In August of 1939, Ed learned of the Fort Robinson Army Post and due to his working with horses in his growing-up years, was enlisted immediately into the Army. Thus began his twenty-year military career. He was issued his uniform (from what is now the Post Playhouse) and began his job in the Quartermaster Remount Station, classifying/documenting each horse with pedigree, height, weight, origin, and branded with its file number. That included breaking, and riding the horses to be issued to other forts for cavalry or horse-drawn artillery. This assignment continued for three years, during these years, he met a sweet school teacher from Valentine, Nebraska, on a blind date and he and Fern Linabery were married August 4, 1941. Fort Robinson has always been a special place for Ed all of his life.
Ed Bieganski - A remarkable life!
When cavalry units were deactivated, Ed reenlisted and was assigned to a trucking company, where he was involved with the rebuilding of Iwo Jima. With his third reenlistment, he performed administrative duties in Okinawa, Japan; Fort Lee, Virginia; Frankfort, Germany; and Tooele, Utah.

During these military years, Ed and Fern had two children, Gary and Maria. The family lived in numerous locations of interest, including the Quonset huts in Okinawa, and was able to travel to all European countries.
In 1959, Ed retired from the army and moved the family back to Dawes County, Nebraska. “Retirement” brought on many other opportunities starting with building a home south of Chadron. Ed worked for Olson Moving and Storage, driving Allied Van Lines across the country, being a part of the Chadron Police Force, the US Forest service, and Pine Ridge Job Corp.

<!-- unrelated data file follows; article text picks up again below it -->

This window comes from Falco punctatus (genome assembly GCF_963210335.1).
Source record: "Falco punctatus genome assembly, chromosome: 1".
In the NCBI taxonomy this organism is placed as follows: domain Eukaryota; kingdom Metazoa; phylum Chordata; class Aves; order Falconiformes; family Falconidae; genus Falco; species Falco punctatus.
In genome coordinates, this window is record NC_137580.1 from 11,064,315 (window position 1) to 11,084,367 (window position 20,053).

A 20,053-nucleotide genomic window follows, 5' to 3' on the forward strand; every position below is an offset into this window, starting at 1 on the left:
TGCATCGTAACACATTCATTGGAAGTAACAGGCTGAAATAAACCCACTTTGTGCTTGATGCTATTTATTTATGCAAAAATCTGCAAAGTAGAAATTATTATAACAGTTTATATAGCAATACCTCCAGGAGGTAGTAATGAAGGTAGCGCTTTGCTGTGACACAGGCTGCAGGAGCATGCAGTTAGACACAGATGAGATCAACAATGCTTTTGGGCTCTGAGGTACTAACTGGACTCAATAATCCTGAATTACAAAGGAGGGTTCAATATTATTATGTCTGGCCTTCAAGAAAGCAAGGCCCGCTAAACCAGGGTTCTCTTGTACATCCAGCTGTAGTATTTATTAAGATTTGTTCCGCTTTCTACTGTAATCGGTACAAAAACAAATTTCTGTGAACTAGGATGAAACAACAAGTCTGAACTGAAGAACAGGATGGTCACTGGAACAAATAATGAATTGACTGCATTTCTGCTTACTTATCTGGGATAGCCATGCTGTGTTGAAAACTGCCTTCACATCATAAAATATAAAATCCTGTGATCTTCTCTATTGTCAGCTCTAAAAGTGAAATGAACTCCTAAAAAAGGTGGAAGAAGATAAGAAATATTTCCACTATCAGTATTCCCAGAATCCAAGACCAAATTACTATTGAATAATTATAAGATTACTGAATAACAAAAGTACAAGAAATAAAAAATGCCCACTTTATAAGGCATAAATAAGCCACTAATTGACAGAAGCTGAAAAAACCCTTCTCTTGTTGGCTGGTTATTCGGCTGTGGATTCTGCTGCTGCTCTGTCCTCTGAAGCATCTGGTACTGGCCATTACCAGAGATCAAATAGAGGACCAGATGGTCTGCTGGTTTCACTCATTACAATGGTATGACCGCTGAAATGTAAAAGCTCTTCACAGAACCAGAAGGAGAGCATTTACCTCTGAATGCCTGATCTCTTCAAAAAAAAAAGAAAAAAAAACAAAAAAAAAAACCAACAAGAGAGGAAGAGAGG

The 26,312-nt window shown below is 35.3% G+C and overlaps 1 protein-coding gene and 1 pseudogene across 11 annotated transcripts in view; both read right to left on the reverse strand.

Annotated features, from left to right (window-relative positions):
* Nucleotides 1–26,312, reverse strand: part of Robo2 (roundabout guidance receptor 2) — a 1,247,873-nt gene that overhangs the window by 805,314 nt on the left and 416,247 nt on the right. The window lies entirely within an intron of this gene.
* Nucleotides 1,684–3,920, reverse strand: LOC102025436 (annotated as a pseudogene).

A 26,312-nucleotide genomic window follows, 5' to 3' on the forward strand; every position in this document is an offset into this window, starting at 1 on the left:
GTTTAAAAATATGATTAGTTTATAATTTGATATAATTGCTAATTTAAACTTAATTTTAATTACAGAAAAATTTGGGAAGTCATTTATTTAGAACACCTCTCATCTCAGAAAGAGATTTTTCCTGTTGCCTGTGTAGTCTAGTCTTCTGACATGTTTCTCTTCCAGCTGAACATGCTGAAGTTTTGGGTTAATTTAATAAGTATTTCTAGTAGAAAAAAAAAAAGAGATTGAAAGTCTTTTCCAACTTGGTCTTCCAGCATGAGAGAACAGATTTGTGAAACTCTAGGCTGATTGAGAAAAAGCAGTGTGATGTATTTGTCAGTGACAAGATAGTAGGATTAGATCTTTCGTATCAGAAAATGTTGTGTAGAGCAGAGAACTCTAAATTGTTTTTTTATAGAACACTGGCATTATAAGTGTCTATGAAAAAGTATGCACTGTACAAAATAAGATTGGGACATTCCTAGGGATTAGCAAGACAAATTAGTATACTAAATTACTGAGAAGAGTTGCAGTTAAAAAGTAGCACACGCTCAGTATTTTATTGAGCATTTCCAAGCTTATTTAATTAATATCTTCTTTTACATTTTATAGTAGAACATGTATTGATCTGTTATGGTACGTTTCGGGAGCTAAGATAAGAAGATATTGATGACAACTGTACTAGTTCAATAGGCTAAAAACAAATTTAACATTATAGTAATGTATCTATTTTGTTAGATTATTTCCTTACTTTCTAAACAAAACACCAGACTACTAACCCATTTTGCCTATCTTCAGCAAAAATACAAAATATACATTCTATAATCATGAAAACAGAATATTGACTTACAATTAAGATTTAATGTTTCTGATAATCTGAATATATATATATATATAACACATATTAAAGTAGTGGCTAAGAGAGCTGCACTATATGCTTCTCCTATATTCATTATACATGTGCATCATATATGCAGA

It was at Chadron State College that Ed earned both his bachelor’s and master’s degrees and taught speech and communications, as well as adult and continuing education classes for a couple years. He enjoyed maintaining his military connections with the Honor Guard, American Legion, VFW and while traveling across the country in the Allied Van Lines. Ed loved his ninety-nine-plus years full of life, adventure, experience and friends.
Edmund Bieganski passed away Wednesday, September 25, 2019, in Hay Springs, Nebraska. He was preceded in death by his wife, Fern of 69 years, parents, son-in-law Gene Daniels, and four brothers. Immediate survivors include daughter Maria Daniels, son Gary and wife Donna, brother Arthur and wife Joan, 4 grandchildren, and 9 great grandchildren.
A memorial has been established for the Chadron State College Foundation for the Ed Bieganski " Develop Your Potential " Endowment. Earnings from the Endowment provide scholarships to CSC Students who demonstrate a strong work ethic and the willingness to give back to society. Donations may be sent to Chamberlain Chapel, PO Box 970, Chadron, NE 69337.